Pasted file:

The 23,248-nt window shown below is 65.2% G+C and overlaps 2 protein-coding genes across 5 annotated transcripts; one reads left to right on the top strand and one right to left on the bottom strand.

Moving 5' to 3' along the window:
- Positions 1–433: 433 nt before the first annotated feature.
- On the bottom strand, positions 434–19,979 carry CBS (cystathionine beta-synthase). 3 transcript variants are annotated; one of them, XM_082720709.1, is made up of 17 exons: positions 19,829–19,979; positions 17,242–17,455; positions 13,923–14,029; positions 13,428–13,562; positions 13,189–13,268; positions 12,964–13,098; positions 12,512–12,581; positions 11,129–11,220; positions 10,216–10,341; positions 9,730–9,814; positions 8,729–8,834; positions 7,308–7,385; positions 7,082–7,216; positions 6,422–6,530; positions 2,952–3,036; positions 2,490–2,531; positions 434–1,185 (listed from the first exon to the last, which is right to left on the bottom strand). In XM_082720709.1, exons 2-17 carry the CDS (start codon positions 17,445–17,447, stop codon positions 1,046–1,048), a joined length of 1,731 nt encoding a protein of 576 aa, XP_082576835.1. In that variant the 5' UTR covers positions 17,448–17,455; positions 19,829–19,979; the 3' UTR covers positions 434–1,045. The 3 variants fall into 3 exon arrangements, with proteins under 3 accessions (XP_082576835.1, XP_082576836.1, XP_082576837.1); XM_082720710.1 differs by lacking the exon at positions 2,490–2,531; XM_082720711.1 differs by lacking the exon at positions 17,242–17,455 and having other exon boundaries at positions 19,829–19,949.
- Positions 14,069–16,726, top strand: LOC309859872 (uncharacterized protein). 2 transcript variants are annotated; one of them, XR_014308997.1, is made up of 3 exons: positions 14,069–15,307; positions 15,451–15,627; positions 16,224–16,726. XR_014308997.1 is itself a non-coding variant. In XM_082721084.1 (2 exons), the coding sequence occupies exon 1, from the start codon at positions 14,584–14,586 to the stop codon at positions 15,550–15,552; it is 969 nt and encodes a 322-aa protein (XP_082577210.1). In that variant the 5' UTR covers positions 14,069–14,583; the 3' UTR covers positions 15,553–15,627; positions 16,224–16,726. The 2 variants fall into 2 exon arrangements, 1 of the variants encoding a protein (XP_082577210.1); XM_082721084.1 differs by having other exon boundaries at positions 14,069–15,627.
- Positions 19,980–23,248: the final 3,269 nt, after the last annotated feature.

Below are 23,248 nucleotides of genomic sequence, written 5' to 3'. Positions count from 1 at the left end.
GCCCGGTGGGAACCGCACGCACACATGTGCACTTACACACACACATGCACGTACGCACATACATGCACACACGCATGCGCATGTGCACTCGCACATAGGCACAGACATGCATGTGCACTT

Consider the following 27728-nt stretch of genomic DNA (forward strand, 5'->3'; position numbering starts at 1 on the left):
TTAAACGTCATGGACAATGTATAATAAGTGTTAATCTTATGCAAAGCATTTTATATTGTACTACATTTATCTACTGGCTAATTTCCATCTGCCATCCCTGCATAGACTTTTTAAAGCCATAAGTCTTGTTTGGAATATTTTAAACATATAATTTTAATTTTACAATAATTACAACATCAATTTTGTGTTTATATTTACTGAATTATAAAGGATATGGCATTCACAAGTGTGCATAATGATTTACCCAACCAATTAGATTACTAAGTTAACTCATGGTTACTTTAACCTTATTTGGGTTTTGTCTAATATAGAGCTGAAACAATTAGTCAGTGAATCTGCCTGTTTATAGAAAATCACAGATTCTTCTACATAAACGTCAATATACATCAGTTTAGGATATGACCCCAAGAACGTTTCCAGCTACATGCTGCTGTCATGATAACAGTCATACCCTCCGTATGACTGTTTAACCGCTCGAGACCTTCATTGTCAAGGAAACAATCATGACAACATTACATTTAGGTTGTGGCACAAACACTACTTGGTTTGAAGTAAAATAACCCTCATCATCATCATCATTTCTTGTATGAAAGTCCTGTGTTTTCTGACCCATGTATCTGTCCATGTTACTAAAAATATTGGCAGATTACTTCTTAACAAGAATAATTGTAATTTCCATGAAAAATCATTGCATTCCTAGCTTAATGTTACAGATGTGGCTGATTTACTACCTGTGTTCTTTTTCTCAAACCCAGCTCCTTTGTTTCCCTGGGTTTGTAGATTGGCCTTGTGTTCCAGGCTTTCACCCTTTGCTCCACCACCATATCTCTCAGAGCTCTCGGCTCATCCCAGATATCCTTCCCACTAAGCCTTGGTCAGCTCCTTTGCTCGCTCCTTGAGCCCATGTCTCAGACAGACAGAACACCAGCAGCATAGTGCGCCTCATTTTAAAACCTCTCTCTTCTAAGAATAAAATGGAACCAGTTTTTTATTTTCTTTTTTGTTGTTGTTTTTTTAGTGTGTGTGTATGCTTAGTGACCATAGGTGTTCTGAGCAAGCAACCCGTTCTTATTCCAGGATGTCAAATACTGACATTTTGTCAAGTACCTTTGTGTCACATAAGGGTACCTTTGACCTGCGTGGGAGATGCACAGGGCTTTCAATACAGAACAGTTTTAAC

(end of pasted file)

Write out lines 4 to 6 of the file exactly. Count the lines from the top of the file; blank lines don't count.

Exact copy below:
- On the bottom strand, positions 434–19,979 carry CBS (cystathionine beta-synthase). 3 transcript variants are annotated; one of them, XM_082720709.1, is made up of 17 exons: positions 19,829–19,979; positions 17,242–17,455; positions 13,923–14,029; positions 13,428–13,562; positions 13,189–13,268; positions 12,964–13,098; positions 12,512–12,581; positions 11,129–11,220; positions 10,216–10,341; positions 9,730–9,814; positions 8,729–8,834; positions 7,308–7,385; positions 7,082–7,216; positions 6,422–6,530; positions 2,952–3,036; positions 2,490–2,531; positions 434–1,185 (listed from the first exon to the last, which is right to left on the bottom strand). In XM_082720709.1, exons 2-17 carry the CDS (start codon positions 17,445–17,447, stop codon positions 1,046–1,048), a joined length of 1,731 nt encoding a protein of 576 aa, XP_082576835.1. In that variant the 5' UTR covers positions 17,448–17,455; positions 19,829–19,979; the 3' UTR covers positions 434–1,045. The 3 variants fall into 3 exon arrangements, with proteins under 3 accessions (XP_082576835.1, XP_082576836.1, XP_082576837.1); XM_082720710.1 differs by lacking the exon at positions 2,490–2,531; XM_082720711.1 differs by lacking the exon at positions 17,242–17,455 and having other exon boundaries at positions 19,829–19,949.
- Positions 14,069–16,726, top strand: LOC309859872 (uncharacterized protein). 2 transcript variants are annotated; one of them, XR_014308997.1, is made up of 3 exons: positions 14,069–15,307; positions 15,451–15,627; positions 16,224–16,726. XR_014308997.1 is itself a non-coding variant. In XM_082721084.1 (2 exons), the coding sequence occupies exon 1, from the start codon at positions 14,584–14,586 to the stop codon at positions 15,550–15,552; it is 969 nt and encodes a 322-aa protein (XP_082577210.1). In that variant the 5' UTR covers positions 14,069–14,583; the 3' UTR covers positions 15,553–15,627; positions 16,224–16,726. The 2 variants fall into 2 exon arrangements, 1 of the variants encoding a protein (XP_082577210.1); XM_082721084.1 differs by having other exon boundaries at positions 14,069–15,627.
- Positions 19,980–23,248: the final 3,269 nt, after the last annotated feature.